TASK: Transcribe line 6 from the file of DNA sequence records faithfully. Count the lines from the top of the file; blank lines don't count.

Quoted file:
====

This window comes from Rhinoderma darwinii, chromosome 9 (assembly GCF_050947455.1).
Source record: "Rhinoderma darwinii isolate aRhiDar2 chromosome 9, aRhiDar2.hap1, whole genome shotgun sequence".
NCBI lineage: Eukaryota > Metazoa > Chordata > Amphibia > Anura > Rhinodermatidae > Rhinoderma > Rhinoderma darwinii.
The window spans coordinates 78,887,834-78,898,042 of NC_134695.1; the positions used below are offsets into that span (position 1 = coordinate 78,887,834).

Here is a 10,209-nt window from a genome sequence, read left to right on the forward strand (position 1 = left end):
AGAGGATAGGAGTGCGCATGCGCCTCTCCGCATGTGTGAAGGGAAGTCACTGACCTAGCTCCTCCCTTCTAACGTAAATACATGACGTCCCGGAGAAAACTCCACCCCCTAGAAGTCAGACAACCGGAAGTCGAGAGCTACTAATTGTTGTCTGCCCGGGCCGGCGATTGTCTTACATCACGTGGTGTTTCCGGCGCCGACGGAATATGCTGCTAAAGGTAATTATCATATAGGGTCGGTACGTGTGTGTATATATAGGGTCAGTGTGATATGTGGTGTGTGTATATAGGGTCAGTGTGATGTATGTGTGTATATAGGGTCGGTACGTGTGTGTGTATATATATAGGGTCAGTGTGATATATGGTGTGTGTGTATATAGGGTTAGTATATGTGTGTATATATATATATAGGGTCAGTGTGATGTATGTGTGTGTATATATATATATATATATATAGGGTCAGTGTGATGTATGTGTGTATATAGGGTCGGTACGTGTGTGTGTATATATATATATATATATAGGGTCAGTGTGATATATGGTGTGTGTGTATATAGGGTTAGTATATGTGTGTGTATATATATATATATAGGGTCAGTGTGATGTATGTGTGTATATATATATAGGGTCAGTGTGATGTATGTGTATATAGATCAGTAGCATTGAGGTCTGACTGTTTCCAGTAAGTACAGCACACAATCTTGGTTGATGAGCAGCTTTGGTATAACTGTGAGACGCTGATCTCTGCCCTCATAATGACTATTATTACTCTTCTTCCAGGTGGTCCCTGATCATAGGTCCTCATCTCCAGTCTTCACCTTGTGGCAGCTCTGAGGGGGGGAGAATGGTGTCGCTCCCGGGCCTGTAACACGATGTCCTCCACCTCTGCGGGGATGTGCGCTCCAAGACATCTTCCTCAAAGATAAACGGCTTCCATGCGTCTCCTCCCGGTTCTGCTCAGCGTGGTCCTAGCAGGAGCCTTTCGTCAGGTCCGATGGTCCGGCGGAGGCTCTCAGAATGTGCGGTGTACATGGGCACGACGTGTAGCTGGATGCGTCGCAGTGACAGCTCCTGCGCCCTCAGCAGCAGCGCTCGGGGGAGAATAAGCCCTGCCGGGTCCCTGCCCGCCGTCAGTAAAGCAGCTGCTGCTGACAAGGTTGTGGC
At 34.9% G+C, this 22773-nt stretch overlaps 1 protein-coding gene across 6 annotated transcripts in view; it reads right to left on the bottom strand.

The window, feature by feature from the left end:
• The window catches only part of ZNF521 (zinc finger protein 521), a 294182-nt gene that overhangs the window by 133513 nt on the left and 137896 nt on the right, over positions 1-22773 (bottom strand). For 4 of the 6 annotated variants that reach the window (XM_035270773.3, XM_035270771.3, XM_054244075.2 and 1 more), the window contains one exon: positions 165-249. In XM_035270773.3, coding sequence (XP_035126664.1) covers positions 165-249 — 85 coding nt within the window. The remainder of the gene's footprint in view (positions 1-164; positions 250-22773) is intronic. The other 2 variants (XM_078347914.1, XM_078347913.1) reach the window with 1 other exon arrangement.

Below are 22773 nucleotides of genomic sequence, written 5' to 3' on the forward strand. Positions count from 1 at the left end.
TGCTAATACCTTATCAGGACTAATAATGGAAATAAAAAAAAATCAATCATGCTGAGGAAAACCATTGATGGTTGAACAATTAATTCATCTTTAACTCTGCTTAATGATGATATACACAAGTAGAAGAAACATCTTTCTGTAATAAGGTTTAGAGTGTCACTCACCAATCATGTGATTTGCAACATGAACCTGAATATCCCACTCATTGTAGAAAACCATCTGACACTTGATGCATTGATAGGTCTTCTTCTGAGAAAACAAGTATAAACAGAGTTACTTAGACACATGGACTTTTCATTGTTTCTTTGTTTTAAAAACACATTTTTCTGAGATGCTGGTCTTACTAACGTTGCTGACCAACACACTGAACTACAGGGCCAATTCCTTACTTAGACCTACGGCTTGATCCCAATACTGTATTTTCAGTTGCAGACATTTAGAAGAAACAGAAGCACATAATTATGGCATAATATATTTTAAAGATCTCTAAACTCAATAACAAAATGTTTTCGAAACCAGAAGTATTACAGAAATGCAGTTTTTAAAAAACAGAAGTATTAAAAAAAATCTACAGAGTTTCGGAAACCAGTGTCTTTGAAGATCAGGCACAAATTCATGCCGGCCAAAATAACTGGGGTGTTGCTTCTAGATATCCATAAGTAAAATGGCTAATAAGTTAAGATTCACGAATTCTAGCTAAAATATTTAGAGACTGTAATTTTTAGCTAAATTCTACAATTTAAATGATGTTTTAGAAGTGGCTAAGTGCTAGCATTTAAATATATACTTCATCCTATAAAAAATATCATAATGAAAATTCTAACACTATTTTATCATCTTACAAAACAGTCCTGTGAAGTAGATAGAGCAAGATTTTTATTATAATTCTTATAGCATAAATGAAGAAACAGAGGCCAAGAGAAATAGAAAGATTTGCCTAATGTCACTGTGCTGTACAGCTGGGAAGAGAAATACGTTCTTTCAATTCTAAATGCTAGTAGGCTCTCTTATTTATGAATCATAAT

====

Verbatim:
AGAGGATAGGAGTGCGCATGCGCCTCTCCGCATGTGTGAAGGGAAGTCACTGACCTAGCTCCTCCCTTCTAACGTAAATACATGACGTCCCGGAGAAAACTCCACCCCCTAGAAGTCAGACAACCGGAAGTCGAGAGCTACTAATTGTTGTCTGCCCGGGCCGGCGATTGTCTTACATCACGTGGTGTTTCCGGCGCCGACGGAATATGCTGCTAAAGGTAATTATCATATAGGGTCGGTACGTGTGTGTATATATAGGGTCAGTGTGATATGTGGTGTGTGTATATAGGGTCAGTGTGATGTATGTGTGTATATAGGGTCGGTACGTGTGTGTGTATATATATAGGGTCAGTGTGATATATGGTGTGTGTGTATATAGGGTTAGTATATGTGTGTATATATATATATAGGGTCAGTGTGATGTATGTGTGTGTATATATATATATATATATATAGGGTCAGTGTGATGTATGTGTGTATATAGGGTCGGTACGTGTGTGTGTATATATATATATATATATAGGGTCAGTGTGATATATGGTGTGTGTGTATATAGGGTTAGTATATGTGTGTGTATATATATATATATAGGGTCAGTGTGATGTATGTGTGTATATATATATAGGGTCAGTGTGATGTATGTGTATATAGATCAGTAGCATTGAGGTCTGACTGTTTCCAGTAAGTACAGCACACAATCTTGGTTGATGAGCAGCTTTGGTATAACTGTGAGACGCTGATCTCTGCCCTCATAATGACTATTATTACTCTTCTTCCAGGTGGTCCCTGATCATAGGTCCTCATCTCCAGTCTTCACCTTGTGGCAGCTCTGAGGGGGGGAGAATGGTGTCGCTCCCGGGCCTGTAACACGATGTCCTCCACCTCTGCGGGGATGTGCGCTCCAAGACATCTTCCTCAAAGATAAACGGCTTCCATGCGTCTCCTCCCGGTTCTGCTCAGCGTGGTCCTAGCAGGAGCCTTTCGTCAGGTCCGATGGTCCGGCGGAGGCTCTCAGAATGTGCGGTGTACATGGGCACGACGTGTAGCTGGATGCGTCGCAGTGACAGCTCCTGCGCCCTCAGCAGCAGCGCTCGGGGGAGAATAAGCCCTGCCGGGTCCCTGCCCGCCGTCAGTAAAGCAGCTGCTGCTGACAAGGTTGTGGC